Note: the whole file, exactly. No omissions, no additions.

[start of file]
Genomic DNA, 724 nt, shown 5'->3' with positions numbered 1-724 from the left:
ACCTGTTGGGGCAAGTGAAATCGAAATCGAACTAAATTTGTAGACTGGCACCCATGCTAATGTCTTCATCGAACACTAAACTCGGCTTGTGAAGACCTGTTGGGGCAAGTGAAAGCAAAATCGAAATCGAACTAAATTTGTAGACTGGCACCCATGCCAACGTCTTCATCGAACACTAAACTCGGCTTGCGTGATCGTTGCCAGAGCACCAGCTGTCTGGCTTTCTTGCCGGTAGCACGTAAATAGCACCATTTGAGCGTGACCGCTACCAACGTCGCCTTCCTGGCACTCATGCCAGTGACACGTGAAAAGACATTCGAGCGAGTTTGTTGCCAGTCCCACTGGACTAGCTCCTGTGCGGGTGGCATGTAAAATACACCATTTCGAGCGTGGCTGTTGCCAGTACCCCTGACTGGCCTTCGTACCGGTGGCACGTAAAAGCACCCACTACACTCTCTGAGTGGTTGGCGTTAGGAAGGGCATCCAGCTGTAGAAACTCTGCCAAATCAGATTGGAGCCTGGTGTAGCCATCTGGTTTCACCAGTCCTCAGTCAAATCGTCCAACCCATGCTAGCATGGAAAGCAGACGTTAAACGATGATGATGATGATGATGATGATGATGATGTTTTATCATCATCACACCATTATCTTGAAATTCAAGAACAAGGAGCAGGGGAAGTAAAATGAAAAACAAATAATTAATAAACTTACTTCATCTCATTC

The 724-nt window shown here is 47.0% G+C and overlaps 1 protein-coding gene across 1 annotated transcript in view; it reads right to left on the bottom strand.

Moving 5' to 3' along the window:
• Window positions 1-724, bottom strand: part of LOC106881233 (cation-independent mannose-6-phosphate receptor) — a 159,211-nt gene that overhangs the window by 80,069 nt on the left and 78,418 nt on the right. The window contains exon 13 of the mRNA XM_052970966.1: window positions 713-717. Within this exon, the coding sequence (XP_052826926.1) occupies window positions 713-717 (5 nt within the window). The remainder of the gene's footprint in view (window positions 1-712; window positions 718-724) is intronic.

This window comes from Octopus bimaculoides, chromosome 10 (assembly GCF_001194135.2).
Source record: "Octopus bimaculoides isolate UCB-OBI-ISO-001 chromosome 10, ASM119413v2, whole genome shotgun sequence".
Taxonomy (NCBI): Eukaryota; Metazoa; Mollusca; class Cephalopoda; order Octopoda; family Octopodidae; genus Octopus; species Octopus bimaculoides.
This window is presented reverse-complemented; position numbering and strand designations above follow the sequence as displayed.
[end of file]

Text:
Genomic DNA, 724 nt, shown 5'->3' with positions numbered 1-724 from the left:
ACCTGTTGGGGCAAGTGAAATCGAAATCGAACTAAATTTGTAGACTGGCACCCATGCTAATGTCTTCATCGAACACTAAACTCGGCTTGTGAAGACCTGTTGGGGCAAGTGAAAGCAAAATCGAAATCGAACTAAATTTGTAGACTGGCACCCATGCCAACGTCTTCATCGAACACTAAACTCGGCTTGCGTGATCGTTGCCAGAGCACCAGCTGTCTGGCTTTCTTGCCGGTAGCACGTAAATAGCACCATTTGAGCGTGACCGCTACCAACGTCGCCTTCCTGGCACTCATGCCAGTGACACGTGAAAAGACATTCGAGCGAGTTTGTTGCCAGTCCCACTGGACTAGCTCCTGTGCGGGTGGCATGTAAAATACACCATTTCGAGCGTGGCTGTTGCCAGTACCCCTGACTGGCCTTCGTACCGGTGGCACGTAAAAGCACCCACTACACTCTCTGAGTGGTTGGCGTTAGGAAGGGCATCCAGCTGTAGAAACTCTGCCAAATCAGATTGGAGCCTGGTGTAGCCATCTGGTTTCACCAGTCCTCAGTCAAATCGTCCAACCCATGCTAGCATGGAAAGCAGACGTTAAACGATGATGATGATGATGATGATGATGATGATGTTTTATCATCATCACACCATTATCTTGAAATTCAAGAACAAGGAGCAGGGGAAGTAAAATGAAAAACAAATAATTAATAAACTTACTTCATCTCATTC

The 724-nt window shown here is 47.0% G+C and overlaps 1 protein-coding gene across 1 annotated transcript in view; it reads right to left on the bottom strand.

Moving 5' to 3' along the window:
• Window positions 1-724, bottom strand: part of LOC106881233 (cation-independent mannose-6-phosphate receptor) — a 159,211-nt gene that overhangs the window by 80,069 nt on the left and 78,418 nt on the right. The window contains exon 13 of the mRNA XM_052970966.1: window positions 713-717. Within this exon, the coding sequence (XP_052826926.1) occupies window positions 713-717 (5 nt within the window). The remainder of the gene's footprint in view (window positions 1-712; window positions 718-724) is intronic.

This window comes from Octopus bimaculoides, chromosome 10 (assembly GCF_001194135.2).
Source record: "Octopus bimaculoides isolate UCB-OBI-ISO-001 chromosome 10, ASM119413v2, whole genome shotgun sequence".
Taxonomy (NCBI): Eukaryota; Metazoa; Mollusca; class Cephalopoda; order Octopoda; family Octopodidae; genus Octopus; species Octopus bimaculoides.
This window is presented reverse-complemented; position numbering and strand designations above follow the sequence as displayed.